Wednesday, October 1, 2008

Save The Rhinoceros, Not The Rhinovirus

(NAPSI)-If you've ever wondered what a rhinoceros and a rhinovirus have to do with each other, you may want to ask a world-renowned wildlife expert.

Jack Hanna, who has helped preserve the rhinoceros, one of the most endangered species on earth, is taking part in a new campaign to help people better understand the common cold.

The "Save the Rhinoceros; Not the Rhinovirus" campaign, a partnership between Hanna and the makers of a popular cold remedy, will feature media tours, online consumer information and a national sweepstakes with an African safari in Kenya's Lewa Wildlife Conservancy as the grand prize. A portion of sales, a minimum of $30,000, and an additional donation, up to $20,000, based on the number of sweepstakes entries, will be donated to Lewa Wildlife Conservancy ( and the Wilds rhinoceros conservation program ( at the end of the cold season.

According to Hanna, a longtime user of Zicam Cold Remedy, the world rhinoceros population has declined by 90 percent and there are only five species of rhinoceros left in the world. "This campaign is an innovative example of how responsible brands can help consumers, while working to preserve endangered wildlife such as the rhinoceros," said Hanna.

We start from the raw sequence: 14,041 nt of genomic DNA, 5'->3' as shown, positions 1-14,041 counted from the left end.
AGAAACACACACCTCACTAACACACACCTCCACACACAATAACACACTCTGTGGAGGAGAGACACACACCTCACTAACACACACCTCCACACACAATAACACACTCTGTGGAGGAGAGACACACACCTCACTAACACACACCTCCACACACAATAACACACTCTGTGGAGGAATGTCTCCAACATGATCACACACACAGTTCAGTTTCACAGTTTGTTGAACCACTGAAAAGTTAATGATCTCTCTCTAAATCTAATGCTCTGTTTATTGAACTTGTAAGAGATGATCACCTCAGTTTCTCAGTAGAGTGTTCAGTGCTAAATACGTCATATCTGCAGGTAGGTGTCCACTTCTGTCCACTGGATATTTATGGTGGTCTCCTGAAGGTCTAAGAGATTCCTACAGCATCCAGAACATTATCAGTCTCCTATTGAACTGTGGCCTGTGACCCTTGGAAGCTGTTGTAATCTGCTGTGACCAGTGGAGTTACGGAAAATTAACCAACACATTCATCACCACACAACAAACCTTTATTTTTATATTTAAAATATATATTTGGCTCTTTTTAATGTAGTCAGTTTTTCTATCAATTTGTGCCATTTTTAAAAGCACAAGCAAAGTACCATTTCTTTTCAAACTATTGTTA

The campaign evolved from research showing many people are unaware that over 100 different types of rhinoviruses are among the leading cause of the common cold.

Zicam Cold Remedy is clinically proven to shorten the duration of the cold and lessen the severity of cold symptoms if used within the first 24 to 48 hours. Also, the rhinoceros, with its large horn and strong presence, is a visual reminder of how tough the common cold can be.

Hanna hopes that through this campaign, people will learn about taking care of themselves, especially how to get over a cold faster, while taking care of wildlife.

"My career and my passion have always been about wildlife conservation," said Hanna. "I have a special place in my heart for the rhinoceros. In the wild, the adult black or white rhino has no true natural predators and, despite its size and antagonistic reputation, it is extremely easy to poach."

He hopes the program will get more people involved in learning about wildlife preservation.

Fayette Front Page
Georgia Front Page

No comments: